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Terry Collins becoming more predictable about the rotation hitting eighth

New York Mets starting pitcher Noah Syndergaard puts

New York Mets starting pitcher Noah Syndergaard puts down a sacrifice bunt during the third inning of a game against the Pittsburgh Pirates in Pittsburgh, Friday, May 22, 2015. Credit: AP / Gene J. Puskar

It was an idea that Mets manager Terry Collins began kicking around in 2014 spring training: batting the pitcher eighth to get a "second leadoff man" in the ninth spot for the top of the order to drive in.

Collins employed the strategy only 10 times in 2014, however. Hardly enough to see if the maneuver is worth all of the attention it receives (which, much to Collins' chagrin, is a lot.)

"I think way too much is made of it," Collins said recently. Well, here we go again . . .

This spring, Collins said he was thinking about doing it more often, about having Juan Lagares bat ninth behind his good-hitting pitchers if the centerfielder wasn't the actual leadoff man.

Collins has been true to the plan, especially during the last two weeks, when his pitcher has hit eighth five times. Some faint patterns have begun to emerge that might allow us to predict under what circumstances Collins will bat the pitcher eighth.

The Mets' starters hit eighth six times in the season's first 42 games through Friday. Really, it's six out of a possible 39 games (15 percent) because the Mets used the designated hitter for three games in interleague play at Yankee Stadium last month.

After batting Jacob deGrom eighth and Wilmer Flores ninth in the second game of the season, Collins didn't do it again until May 12 at Wrigley Field in Noah Syndergaard's big-league debut. Perhaps spurred on by his friend, Cubs manager Joe Maddon, who routinely hits his pitcher eighth, Collins put Syndergaard ahead of Ruben Tejada on May 12.

Last week, Collins used the strategy in four consecutive games (May 16-19).

Jacob deGrom hit ahead of Flores in a 14-1 win over the Brewers on May 16 and went 3-for-3 with an RBI. Flores hit a grand slam.

The next day, Syndergaard (0-for-2) hit eighth with Lagares (2-for-4) ninth as the Mets beat the Brewers, 5-1.

Then Matt Harvey (0-for-2) was in the order ahead of Lagares (1-for-5) in a 2-1, 14-inning win over the Cardinals on Monday. Finally, on Tuesday, Jon Niese (0-for-2) hit eighth with Lagares (1-for-3) ninth, but it didn't matter much as Niese was hit hard in a 10-2 loss to St. Louis.

Collins didn't do it Wednesday because the entertaining (but very poor-hitting) Bartolo Colon started for the Mets. And he didn't do it with the lefty-swinging deGrom on Thursday because the Cardinals started a lefthanded pitcher.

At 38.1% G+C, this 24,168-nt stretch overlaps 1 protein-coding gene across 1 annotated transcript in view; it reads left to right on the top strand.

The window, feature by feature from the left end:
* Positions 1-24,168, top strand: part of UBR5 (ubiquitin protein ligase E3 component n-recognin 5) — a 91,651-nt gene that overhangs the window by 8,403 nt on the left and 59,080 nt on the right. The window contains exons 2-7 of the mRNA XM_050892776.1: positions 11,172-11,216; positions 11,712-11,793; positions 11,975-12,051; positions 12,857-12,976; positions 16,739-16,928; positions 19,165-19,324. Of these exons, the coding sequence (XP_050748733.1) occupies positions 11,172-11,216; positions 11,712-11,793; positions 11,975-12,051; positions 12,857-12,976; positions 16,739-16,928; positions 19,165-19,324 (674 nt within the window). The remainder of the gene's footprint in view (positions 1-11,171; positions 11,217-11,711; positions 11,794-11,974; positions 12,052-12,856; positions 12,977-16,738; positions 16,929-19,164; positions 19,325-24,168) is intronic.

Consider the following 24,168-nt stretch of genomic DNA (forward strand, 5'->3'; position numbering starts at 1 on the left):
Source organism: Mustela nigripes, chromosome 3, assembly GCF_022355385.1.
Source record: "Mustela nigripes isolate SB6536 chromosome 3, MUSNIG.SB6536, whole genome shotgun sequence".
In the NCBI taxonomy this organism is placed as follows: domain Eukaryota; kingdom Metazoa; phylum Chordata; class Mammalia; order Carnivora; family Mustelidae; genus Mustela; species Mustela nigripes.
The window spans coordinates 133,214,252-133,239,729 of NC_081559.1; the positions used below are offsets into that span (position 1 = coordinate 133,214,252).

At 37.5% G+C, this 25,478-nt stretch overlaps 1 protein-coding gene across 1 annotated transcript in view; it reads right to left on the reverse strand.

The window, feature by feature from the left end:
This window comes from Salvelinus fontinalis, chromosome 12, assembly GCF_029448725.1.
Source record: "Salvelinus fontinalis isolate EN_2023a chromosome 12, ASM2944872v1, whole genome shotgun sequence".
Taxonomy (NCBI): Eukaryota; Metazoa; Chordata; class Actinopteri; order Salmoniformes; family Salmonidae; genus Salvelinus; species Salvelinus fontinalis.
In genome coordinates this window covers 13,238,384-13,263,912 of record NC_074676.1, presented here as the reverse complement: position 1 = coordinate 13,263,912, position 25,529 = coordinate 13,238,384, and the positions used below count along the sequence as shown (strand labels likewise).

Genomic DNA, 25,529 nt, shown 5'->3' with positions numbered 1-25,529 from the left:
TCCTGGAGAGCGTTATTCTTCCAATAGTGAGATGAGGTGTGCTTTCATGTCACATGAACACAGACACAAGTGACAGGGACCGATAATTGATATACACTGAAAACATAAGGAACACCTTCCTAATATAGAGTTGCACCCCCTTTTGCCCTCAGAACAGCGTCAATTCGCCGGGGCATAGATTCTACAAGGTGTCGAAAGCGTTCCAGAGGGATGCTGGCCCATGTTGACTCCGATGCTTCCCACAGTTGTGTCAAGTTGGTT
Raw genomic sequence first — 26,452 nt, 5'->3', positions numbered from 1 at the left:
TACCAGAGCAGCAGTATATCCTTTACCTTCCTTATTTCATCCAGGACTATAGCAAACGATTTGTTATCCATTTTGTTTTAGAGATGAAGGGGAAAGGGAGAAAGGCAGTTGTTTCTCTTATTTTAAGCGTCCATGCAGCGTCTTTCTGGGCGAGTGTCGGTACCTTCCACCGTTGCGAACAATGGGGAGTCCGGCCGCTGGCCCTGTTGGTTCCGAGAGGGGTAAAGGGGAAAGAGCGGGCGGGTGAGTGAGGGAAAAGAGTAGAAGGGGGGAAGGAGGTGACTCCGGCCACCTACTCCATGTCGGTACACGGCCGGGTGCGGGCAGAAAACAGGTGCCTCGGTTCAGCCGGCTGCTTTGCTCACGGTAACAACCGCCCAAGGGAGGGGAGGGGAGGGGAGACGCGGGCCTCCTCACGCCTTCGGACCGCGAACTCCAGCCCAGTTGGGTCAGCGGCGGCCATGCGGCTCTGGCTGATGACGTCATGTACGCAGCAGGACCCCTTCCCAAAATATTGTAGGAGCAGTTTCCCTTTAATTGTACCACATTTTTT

So here, as best as we can determine, are the loose rules of when the Mets may and may not bat the pitcher eighth:

YES if the pitcher is the lefthanded-swinging deGrom, Niese or Syndergaard and the opposing pitcher is righthanded;

YES if the pitcher is Harvey;

NO if the pitcher is Colon or Dillon Gee, another poor hitter;

YES a lot more if Collins had someone he considered a second leadoff guy, as the Cubs have in second baseman Addison Russell, who hit ninth in all four games when Chicago swept the Mets on May 11-14.

"I look at what Joe's done in Chicago, and they've got the ideal guy," Collins said. "They've basically got a second leadoff hitter batting ninth. If we had that guy, we'd do it every day, too, but we don't. The guy we have is Juan, and I don't want to hit him ninth. I want to get him up there more than three times if I can."

Having said that, Collins has hit Lagares ninth three times this season, the most of any position player.

Even if he has the opportunity, Collins might decide not to hit the pitcher eighth for reasons at this point known only to the manager and the other Mets decision-makers.

For example, on Friday in Pittsburgh, Collins hit Syndergaard ninth against righthander Gerrit Cole.

Circumstances virtually identical to Syndergaard's previous outing, but the pitcher did not move up a spot.

So the idea still is a work in progress, obviously.

"You know," Collins said, "outside of the first inning, it's a lineup. It doesn't really matter. What it does do is when you put a lineup together . . . it's nice to have another guy on base, and a lot of times it's not going to be the pitcher. So you add that potential of having another guy who can get on ahead of the top of the lineup. And that's all it is."

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